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THE    CHINESE    PEOPLE                      I7C
This cultural homogeneity sometimes makes us forget that racial differences, differences of blood, do exist within the country. At close range the abstract notion of a Chinaman disappears and breaks up into a picture of a variety of races, different in their stature, temperament and mental make-up. It is only when we try to put a southern commander over northern soldiers that we are abruptly reminded of the existing differences. For on the one hand we have the northern Chinese, acclimatized to simple thinking and hard living, tall and stalwart, hale, hearty and humorous, onion-eating and fun-loving, children of nature, who are in every way more Mongolic and more conservative than the conglomeration of peoples near Shanghai and who suggest nothing of their loss of racial vigour. They are the Honan boxers, the Shantung bandits and the imperial brigands who have furnished China with all the native imperial dynasties, the raw material from which the characters of Chinese novels of wars and adventure are drawn.
Down the south-east coast, south of the Yangtse, one meets a different type, inured to ease and culture and sophistication, mentally developed but physically retrograde, loving their poetry and their comforts, sleek undergrown men and slim neurasthenic women, fed on birds'-nest soup and lotus seeds, shrewd in business, gifted in belles-lettres > and cowardly in war, ready to roll on the ground and cry for mamma before the lifted fist descends, offsprings of the cultured Chinese families who crossed the Yangtse with their books and paintings during the end of the Ch'in Dynasty, when China was overrun by barbaric invaders.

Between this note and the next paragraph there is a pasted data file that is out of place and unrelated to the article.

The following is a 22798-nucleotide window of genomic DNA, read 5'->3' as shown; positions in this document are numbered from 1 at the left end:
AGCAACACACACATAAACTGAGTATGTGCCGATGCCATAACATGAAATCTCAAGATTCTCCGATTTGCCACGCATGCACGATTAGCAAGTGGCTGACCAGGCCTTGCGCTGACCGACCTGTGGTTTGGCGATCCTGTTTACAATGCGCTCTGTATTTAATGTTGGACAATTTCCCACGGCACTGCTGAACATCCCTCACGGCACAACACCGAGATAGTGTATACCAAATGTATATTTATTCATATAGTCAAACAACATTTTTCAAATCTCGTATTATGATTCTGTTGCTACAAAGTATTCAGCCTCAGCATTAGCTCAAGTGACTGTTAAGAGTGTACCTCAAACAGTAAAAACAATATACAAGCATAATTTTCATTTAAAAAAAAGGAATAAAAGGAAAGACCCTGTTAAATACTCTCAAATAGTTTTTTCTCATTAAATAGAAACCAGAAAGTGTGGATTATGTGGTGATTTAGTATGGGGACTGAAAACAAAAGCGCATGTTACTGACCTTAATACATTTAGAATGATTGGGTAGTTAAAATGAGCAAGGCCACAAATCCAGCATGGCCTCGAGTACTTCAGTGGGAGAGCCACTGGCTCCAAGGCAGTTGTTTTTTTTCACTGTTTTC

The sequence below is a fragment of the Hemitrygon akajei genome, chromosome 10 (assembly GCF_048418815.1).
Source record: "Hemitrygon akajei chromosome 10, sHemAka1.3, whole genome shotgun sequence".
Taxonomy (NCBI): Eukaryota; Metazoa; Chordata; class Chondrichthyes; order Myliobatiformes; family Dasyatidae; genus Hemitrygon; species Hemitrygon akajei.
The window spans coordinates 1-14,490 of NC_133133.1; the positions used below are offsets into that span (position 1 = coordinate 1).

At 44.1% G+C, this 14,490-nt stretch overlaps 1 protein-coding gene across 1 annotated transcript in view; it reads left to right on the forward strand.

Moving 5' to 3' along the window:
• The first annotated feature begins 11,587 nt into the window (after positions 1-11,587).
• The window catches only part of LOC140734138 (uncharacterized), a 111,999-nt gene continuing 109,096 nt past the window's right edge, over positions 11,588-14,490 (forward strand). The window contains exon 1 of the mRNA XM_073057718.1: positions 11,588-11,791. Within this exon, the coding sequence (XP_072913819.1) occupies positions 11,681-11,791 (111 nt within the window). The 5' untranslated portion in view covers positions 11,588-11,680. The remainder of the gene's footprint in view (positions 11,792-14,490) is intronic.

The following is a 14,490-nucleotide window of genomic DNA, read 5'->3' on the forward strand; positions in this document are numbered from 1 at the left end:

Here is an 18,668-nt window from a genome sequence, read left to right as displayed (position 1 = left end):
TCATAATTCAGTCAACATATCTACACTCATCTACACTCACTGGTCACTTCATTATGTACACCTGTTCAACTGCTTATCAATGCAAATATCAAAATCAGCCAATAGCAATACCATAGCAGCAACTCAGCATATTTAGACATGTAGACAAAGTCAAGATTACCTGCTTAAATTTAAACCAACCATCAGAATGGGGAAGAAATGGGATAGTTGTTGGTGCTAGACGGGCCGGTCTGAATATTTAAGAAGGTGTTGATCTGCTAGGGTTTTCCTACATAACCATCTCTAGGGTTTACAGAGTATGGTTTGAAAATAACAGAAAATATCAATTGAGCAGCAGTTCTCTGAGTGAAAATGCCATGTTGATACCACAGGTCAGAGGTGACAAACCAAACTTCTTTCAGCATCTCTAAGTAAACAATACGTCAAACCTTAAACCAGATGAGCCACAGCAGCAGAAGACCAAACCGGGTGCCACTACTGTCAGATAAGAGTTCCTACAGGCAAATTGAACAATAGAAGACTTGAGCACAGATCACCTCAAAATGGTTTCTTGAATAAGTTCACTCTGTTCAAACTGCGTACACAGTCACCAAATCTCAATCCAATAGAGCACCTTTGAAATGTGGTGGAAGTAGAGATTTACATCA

South in Kwangtung, one meets again a different people, where racial vigour is again in evidence, where people eat like men and work like men, enterprising, carefree, spendthrift, pugnacious, adventurous, progressive and quick-tempered, where beneath the Chinese culture a snake-eating aborigines tradition persists, revealing a strong admixture of the blood of the ancient Tiieh inhabitants of southern China. North and south of Hankow, in the middle of China, the loud-swearing and intrigue-loving Hupeh people exist, who are compared by the people of other provinces to "nine-headed birds in heaven" because they never say die, and who think pepper not